Jump to content

Recommended Posts

$850 for the "honor" of taking 5 days off of work and travelling to do volunteer work for an organization that makes a profit off of an event like this? No thanks. When you total up what you pay BSA plus your PTO and travel, frankly I'd rather invest the money in a better trip like to Philmont, Seabase or NT. Better yet, head to Alaska and do a high adventure camp there. Far more bang for the buck.

 

$1200 is what you spend. Many other councils the cost is twice that...for one Scout!! I can send my kid to Philmont once and NT once for that same cost. I can send him to Kandersteg for the summer and still have money left over to travel around Europe after I'm done.

 

Financial aid dries up fast and goes to those who know how to work the system, so forget that.

 

As I've said, I've been there twice. Once as a Scout and once as an adult. It is okay but I wouldn't do it again. It checks a box but if I had it to do over I wouldn't do it. I'd save my money and have a truly great adventure that I will fondly remember.

 

5 days!  It'll be more like 10.  My employer is considering allowing 5 days as overhead that he can write off, but won't decide until right before.

 

Our council is charging ~$2300 to go to Philmont.  Wow inflation and then some, when I was a scout in 93, I went for $750.  My son wants to follow my footsteps to Philmont, but unless the scouts in his unit really up their tolerance for high adventure, he'll probably do the OA Trail Crew. 

 

Back to Jamboree - OA Staff 16-20, $450 or $475 - #operationarrow - there's another option for our youth, bypassing your council's overhead.

Share this post


Link to post
Share on other sites

Our council is charging ~$2300 to go to Philmont.  Wow inflation and then some, when I was a scout in 93, I went for $750.  My son wants to follow my footsteps to Philmont, but unless the scouts in his unit really up their tolerance for high adventure, he'll probably do the OA Trail Crew. 

 

Don't go with council...ever. Try other units. They usually have a spot or two...especially if you are wilderness first aid trained.

Share this post


Link to post
Share on other sites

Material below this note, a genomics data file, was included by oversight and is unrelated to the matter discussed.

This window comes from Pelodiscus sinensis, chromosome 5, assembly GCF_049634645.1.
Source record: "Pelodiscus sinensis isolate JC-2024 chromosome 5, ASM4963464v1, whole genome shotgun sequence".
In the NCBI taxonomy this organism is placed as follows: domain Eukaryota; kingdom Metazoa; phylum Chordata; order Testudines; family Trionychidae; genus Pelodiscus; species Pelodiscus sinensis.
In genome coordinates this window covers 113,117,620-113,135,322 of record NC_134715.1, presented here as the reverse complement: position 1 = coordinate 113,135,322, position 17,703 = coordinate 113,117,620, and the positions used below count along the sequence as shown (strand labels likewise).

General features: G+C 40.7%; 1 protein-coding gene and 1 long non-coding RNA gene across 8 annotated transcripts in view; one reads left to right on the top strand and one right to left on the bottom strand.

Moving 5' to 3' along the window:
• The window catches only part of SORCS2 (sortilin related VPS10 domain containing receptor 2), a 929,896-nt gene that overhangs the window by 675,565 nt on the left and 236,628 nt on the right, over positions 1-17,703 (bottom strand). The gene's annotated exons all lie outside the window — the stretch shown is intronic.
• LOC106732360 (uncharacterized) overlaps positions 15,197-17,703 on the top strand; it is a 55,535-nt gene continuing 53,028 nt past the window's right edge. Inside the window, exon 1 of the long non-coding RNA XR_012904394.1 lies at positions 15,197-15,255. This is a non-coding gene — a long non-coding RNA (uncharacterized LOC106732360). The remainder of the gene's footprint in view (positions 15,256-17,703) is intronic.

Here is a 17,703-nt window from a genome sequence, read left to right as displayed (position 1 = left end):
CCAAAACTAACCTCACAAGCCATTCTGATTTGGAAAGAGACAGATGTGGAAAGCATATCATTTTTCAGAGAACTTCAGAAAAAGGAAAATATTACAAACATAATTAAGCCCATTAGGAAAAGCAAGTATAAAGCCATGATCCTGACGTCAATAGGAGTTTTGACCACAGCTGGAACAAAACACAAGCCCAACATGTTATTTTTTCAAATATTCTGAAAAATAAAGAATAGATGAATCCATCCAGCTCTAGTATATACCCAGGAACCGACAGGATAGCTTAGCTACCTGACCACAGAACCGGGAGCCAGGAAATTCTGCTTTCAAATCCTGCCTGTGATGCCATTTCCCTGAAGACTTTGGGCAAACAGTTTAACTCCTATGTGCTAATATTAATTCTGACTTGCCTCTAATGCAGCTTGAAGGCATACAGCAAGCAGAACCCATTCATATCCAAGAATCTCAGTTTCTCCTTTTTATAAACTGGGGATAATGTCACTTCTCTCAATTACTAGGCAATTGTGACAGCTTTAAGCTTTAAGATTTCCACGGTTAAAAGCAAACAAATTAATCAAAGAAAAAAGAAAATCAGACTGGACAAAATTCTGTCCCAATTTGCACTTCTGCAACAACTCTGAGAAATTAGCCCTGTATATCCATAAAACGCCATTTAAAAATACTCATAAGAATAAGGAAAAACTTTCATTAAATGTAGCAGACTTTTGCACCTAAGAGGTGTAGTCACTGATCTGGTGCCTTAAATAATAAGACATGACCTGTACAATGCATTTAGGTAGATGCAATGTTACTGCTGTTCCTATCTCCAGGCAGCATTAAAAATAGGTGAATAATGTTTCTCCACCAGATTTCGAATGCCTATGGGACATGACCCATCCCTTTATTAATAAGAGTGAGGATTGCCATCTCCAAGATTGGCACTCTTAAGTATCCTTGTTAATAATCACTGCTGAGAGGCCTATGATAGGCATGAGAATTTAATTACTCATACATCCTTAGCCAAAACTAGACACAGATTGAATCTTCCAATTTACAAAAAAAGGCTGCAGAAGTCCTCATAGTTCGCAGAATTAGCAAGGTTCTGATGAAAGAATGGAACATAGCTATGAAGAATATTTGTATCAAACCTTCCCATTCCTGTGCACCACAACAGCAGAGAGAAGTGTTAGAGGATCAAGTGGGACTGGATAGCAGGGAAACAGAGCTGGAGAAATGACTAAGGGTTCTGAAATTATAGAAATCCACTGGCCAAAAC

I'm kinda in @@Krampus's camp on this one.  A Scout is Thrifty.  I never attended Jamboree as a youth, but I went as 2nd ASM to a contingent.  Yeah, we camped as patrols, but it was still an major adult run operation.  The SPL and ASPL did NOTHING the whole time. The 3rd ASM (one of my Eagle Scouts) and I hung out together.  It was a good experience, but had I paid more than the $650 I paid out, I wouldn't do it again.  At the prices indicated by those on the forum, I would much rather be backpacking Denali or canoeing the Yukon.  It would be cheaper.  A Scout is Thrifty.

 

You are right when you say it is a major adult run operation.  That is more of a dislike for me than the cost, one of the reasons why I was more interested in being staff than ASM.  Council designed units of a specific make up doesn't seem ideal.

 

There is the practical side of logistics and timing.  I'm sure we've seen our troops take more than a reasonable amount of time to form a patrol and select a patrol leader, imagine trying to do that with a bunch of scouts from around the council and have it make any sense.  There is a group of scouts from three units that wanted to form into a patrol for jamboree.  They were told no, but that the  council does try to group contingent troops by location, so, they might end up in the same troop / patrol, but they really didn't provide details.  That is all well and good, but what if it were a group of NYLT staffers from all corners of the council that had that idea?

Share this post


Link to post
Share on other sites

As 2nd ASM I was in charge of forming patrols and getting boy leadership together.  Put all the boys in one big field, said we need 4 patrols of 8 each and SPL and ASPL, and went and got coffee.  When I got back, it was all done.  SPL had even made a list of who was leadership and who was in each patrol.  It was the last boy led thing they did for the activity.